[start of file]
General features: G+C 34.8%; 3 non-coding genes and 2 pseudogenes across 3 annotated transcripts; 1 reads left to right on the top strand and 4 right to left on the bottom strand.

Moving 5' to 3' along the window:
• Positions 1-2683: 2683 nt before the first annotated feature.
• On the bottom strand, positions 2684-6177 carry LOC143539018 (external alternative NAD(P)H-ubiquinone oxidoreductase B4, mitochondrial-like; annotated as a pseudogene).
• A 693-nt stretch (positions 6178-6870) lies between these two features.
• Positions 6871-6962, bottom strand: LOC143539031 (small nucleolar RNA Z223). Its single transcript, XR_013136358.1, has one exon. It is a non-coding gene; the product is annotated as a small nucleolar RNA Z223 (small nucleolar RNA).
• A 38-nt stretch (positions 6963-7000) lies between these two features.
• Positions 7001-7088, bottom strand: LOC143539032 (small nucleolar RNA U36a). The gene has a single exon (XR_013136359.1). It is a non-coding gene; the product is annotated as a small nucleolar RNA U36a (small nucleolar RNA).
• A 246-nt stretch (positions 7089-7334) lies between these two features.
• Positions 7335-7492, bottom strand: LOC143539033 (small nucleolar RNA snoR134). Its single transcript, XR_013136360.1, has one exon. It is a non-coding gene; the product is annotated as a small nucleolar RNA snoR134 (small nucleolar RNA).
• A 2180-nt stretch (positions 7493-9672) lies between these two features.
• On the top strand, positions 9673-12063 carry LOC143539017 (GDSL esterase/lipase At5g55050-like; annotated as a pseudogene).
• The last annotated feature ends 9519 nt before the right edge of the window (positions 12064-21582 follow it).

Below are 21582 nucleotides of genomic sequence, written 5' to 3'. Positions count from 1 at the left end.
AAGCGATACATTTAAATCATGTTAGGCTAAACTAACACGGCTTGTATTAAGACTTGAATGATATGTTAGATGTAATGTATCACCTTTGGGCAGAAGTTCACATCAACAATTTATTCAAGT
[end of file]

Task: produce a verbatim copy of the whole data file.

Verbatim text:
General features: G+C 34.8%; 3 non-coding genes and 2 pseudogenes across 3 annotated transcripts; 1 reads left to right on the top strand and 4 right to left on the bottom strand.

Moving 5' to 3' along the window:
• Positions 1-2683: 2683 nt before the first annotated feature.
• On the bottom strand, positions 2684-6177 carry LOC143539018 (external alternative NAD(P)H-ubiquinone oxidoreductase B4, mitochondrial-like; annotated as a pseudogene).
• A 693-nt stretch (positions 6178-6870) lies between these two features.
• Positions 6871-6962, bottom strand: LOC143539031 (small nucleolar RNA Z223). Its single transcript, XR_013136358.1, has one exon. It is a non-coding gene; the product is annotated as a small nucleolar RNA Z223 (small nucleolar RNA).
• A 38-nt stretch (positions 6963-7000) lies between these two features.
• Positions 7001-7088, bottom strand: LOC143539032 (small nucleolar RNA U36a). The gene has a single exon (XR_013136359.1). It is a non-coding gene; the product is annotated as a small nucleolar RNA U36a (small nucleolar RNA).
• A 246-nt stretch (positions 7089-7334) lies between these two features.
• Positions 7335-7492, bottom strand: LOC143539033 (small nucleolar RNA snoR134). Its single transcript, XR_013136360.1, has one exon. It is a non-coding gene; the product is annotated as a small nucleolar RNA snoR134 (small nucleolar RNA).
• A 2180-nt stretch (positions 7493-9672) lies between these two features.
• On the top strand, positions 9673-12063 carry LOC143539017 (GDSL esterase/lipase At5g55050-like; annotated as a pseudogene).
• The last annotated feature ends 9519 nt before the right edge of the window (positions 12064-21582 follow it).

Below are 21582 nucleotides of genomic sequence, written 5' to 3'. Positions count from 1 at the left end.
AAGCGATACATTTAAATCATGTTAGGCTAAACTAACACGGCTTGTATTAAGACTTGAATGATATGTTAGATGTAATGTATCACCTTTGGGCAGAAGTTCACATCAACAATTTATTCAAGT